"Readers of his first collection The Bleeding Horse will be familiar with [Showers's] technique of slowly building atmosphere by an apparent documentary method. His style is clear and pure, carrying weight and conviction by the absence of ostentatious flourishes . . . Showers works on his readers by creating an illusion of cool objectivity, so that when he delivers his final enigmatic denouement, it is genuinely troubling."
- Reggie Oliver, Wormwood #17

"This delightful book is not for those seeking gore and graphic horror, but for all the readers who love good, subtly unnerving dark fiction. We are sick and tired of grandguignolesque horror stories told in a nervous, disjointed writing style. Try Old Albert and you’ll discover that, fortunately, well written, accomplished tales are still around."
- Mario Guslandi, Horror World

"This is a fine example of 'no smoke without fire' school of ghost story writing, one where no single item is conclusive but the accumulation of circumstantial evidence is overwhelming . . . And while the work as a whole is admirably restrained, there are moments of violence . . . that remind you this ghost has claws."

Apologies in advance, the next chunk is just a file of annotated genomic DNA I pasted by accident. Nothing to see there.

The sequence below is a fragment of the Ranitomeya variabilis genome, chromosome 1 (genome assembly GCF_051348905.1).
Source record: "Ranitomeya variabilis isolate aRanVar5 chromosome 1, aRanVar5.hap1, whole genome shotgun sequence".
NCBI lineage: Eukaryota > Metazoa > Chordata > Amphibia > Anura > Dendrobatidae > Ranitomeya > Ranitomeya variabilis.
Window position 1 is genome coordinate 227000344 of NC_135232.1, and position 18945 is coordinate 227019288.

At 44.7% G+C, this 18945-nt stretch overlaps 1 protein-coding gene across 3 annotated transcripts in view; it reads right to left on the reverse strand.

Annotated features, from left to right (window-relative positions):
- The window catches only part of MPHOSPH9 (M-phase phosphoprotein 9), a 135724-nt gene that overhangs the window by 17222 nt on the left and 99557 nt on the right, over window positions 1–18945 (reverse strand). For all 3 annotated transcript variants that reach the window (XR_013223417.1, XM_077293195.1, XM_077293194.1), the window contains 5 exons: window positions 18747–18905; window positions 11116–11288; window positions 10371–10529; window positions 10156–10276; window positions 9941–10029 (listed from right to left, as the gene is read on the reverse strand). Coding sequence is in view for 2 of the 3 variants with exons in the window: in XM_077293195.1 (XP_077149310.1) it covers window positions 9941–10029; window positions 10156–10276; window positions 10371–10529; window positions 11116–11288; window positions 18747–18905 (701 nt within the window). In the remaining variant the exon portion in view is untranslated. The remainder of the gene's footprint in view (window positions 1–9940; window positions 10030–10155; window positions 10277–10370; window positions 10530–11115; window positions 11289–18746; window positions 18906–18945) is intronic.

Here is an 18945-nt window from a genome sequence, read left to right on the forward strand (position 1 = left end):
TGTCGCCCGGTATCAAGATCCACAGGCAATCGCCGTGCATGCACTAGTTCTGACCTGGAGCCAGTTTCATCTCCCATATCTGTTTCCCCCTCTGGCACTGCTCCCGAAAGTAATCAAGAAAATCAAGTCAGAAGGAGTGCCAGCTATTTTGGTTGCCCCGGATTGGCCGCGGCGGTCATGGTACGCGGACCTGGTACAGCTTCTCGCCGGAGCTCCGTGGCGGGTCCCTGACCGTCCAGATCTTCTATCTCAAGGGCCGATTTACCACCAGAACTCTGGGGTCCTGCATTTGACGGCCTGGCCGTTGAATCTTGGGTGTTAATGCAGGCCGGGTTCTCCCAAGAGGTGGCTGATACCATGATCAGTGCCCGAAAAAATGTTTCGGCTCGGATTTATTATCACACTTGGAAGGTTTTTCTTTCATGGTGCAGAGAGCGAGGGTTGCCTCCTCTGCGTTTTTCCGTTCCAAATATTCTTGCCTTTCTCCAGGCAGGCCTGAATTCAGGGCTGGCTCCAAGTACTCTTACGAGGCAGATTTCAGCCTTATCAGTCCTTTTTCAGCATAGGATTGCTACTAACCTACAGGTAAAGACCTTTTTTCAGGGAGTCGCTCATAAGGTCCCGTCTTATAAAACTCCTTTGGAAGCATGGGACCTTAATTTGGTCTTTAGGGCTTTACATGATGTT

- Peter Tennant, Black Static #26

" . . . what Brian Showers does with his fairly cosy, detached style is lull you into a false sense of security before delivering a series of rather disturbing surprises, or perhaps they ought to be termed shocking discoveries?"
- David Longhorn, Supernatural Tales

"The effect of Showers' incredibly well-crafted prose is to give the tales he tells a ring of truth that is undeniably and very enjoyably compelling . . . clearly an author of great talent, with an ability not just to describe reality, but create it out of whole cloth."
- Rick Kleffel, The Agony Column

Old Albert isn't just a subtly powerful work of supernatural fiction, it's also a work that demonstrates the profound ability Mr. Showers has to infuse a seemingly nondescript locale with a sense of history, with a sense of place in the flow of time. I have not come across any other writer working today who is writing quite like Brian J. Showers is. "
- Speculative Fiction Junkie

"For a village to be part of city is like a phenomenon I can’t quite define in literature. Author and readership? . . . In any event we now have location, location, location . . . as we follow Larkhill House through the late 19th century to the early twentieth, involving a school, a 'sexy' theosophical society, a school again – and a discovery, hidden in this text’s reported intertext, that resonates, for me, like indefinable foreboding Aickmanery . . . Meanwhile, I also sense an overweening force - that henry-fielding-esque intruder who may be the author or who may not be the author but masquerading as him."
- Des Lewis, Real-time Reviews

"Showers weaves his tales so well that it’s difficult to tell what’s fact and what’s fiction. The dates and quotes add an unnerving gravity, while the fact that it’s Ireland makes it practically true . . . The story itself and the way it’s written is so wonderfully old school, as if the whole thing was from the time and just discovered in some archive."
-Sarah Elliot, Geek Girl on the Street